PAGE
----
dm and rm — are the thickness and thermal resistance of the m layer of glass, respectively.
(2) Shading coefficient Sc
The shading coefficient Sc is the ratio of the solar heat gain through the glass to the solar heat gain through a single layer of 3mm colorless glass under the same conditions. Under the assumed summer conditions, the solar heat gain and the solar radiation amount through the 3mm white glass The ratio is 0.87, and this value is called the sunlight gain factor “SHGF”. “SHGC” is called the solar heat gain coefficient, which is the percentage of the solar heat gain through the glass to the solar radiation. So: Sc=SHGC/SHGF(3)
For the hot areas of low latitudes, we can easily understand that buildings want the lowest possible shading coefficient to reduce cooling costs. However, for cold areas at high latitudes, the requirements for shading coefficient are not as high as people think, the better. The following two figures compare the relationship between energy consumption and shading coefficient in winter, summer and throughout the year in cold areas:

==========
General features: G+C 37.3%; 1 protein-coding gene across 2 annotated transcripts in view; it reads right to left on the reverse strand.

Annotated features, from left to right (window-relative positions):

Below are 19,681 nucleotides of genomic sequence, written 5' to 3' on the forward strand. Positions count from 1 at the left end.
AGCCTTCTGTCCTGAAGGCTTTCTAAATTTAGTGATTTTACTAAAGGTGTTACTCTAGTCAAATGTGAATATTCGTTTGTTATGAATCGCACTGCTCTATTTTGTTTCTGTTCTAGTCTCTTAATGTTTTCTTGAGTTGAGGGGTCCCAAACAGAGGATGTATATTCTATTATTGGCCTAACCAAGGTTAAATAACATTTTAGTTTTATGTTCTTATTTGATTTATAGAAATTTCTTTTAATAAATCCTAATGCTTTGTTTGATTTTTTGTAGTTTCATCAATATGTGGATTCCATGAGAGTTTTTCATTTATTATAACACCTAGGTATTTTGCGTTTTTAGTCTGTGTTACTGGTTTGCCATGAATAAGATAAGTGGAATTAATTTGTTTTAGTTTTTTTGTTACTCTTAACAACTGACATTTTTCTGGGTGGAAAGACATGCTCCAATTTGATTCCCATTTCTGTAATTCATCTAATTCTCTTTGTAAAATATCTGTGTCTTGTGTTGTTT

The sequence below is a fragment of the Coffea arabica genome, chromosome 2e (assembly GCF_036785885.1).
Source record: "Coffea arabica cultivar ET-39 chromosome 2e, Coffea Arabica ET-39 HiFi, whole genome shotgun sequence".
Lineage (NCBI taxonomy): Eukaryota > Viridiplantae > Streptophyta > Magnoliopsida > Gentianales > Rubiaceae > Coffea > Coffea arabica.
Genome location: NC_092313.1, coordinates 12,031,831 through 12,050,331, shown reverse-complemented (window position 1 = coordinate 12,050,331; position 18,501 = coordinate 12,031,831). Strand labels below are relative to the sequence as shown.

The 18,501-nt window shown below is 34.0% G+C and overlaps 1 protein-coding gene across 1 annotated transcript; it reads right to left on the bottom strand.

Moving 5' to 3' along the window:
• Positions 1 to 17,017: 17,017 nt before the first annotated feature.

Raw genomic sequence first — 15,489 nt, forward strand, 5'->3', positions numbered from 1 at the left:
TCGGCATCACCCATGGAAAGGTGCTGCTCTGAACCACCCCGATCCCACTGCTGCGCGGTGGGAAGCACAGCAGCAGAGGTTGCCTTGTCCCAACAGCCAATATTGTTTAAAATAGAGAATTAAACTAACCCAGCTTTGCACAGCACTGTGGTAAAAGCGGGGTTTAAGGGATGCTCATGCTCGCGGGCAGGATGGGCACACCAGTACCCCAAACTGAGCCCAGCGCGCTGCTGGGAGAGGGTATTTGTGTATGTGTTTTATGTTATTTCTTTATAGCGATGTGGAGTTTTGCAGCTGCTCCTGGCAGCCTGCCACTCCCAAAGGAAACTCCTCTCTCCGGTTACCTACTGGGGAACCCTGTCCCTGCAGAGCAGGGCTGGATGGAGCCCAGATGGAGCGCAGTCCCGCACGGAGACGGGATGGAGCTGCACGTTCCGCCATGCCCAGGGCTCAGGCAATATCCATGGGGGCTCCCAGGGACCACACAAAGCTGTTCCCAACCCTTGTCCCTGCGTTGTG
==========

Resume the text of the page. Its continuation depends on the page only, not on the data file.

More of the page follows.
Three factors affecting the thermal performance of Low-E glass

Three factors affecting the thermal performance of Low-E glass


It can be seen from Figure 7 and Figure 8 that for public areas in cold areas, although the energy consumption in winter increases slightly with the decrease of the shading coefficient, the energy consumption in summer is greatly reduced with the decrease of the shading coefficient. Therefore, for the total energy consumption, the lower shading coefficient, the lower the energy consumption.
(3). Selection coefficient
The development process of Low-E glass from single silver to double silver or even triple silver, in addition to the pursuit of lower heat transfer coefficient, is more important to solve the contradiction between the high lighting performance of architectural glass and the lowest possible shading coefficient. The selection coefficient r is used to measure this pair of contradictions.
r=Tvis/Sc (4)
In formula (4), Tvis represents the visible light transmittance, and Sc represents the shading coefficient. People always hope that the r value is bigger is better. Table 2 shows the selection coefficient range of various coated glasses.


Three factors affecting the thermal performance of Low-E glass



The thermal performance of Low-E glass is usually measured by the heat transfer coefficient U value, the shading coefficient Sc and the selection coefficient r. These three values directly affect the performance of Low-E glass. The development of coating technology is centered on how to optimize these three indicators.


Related Posts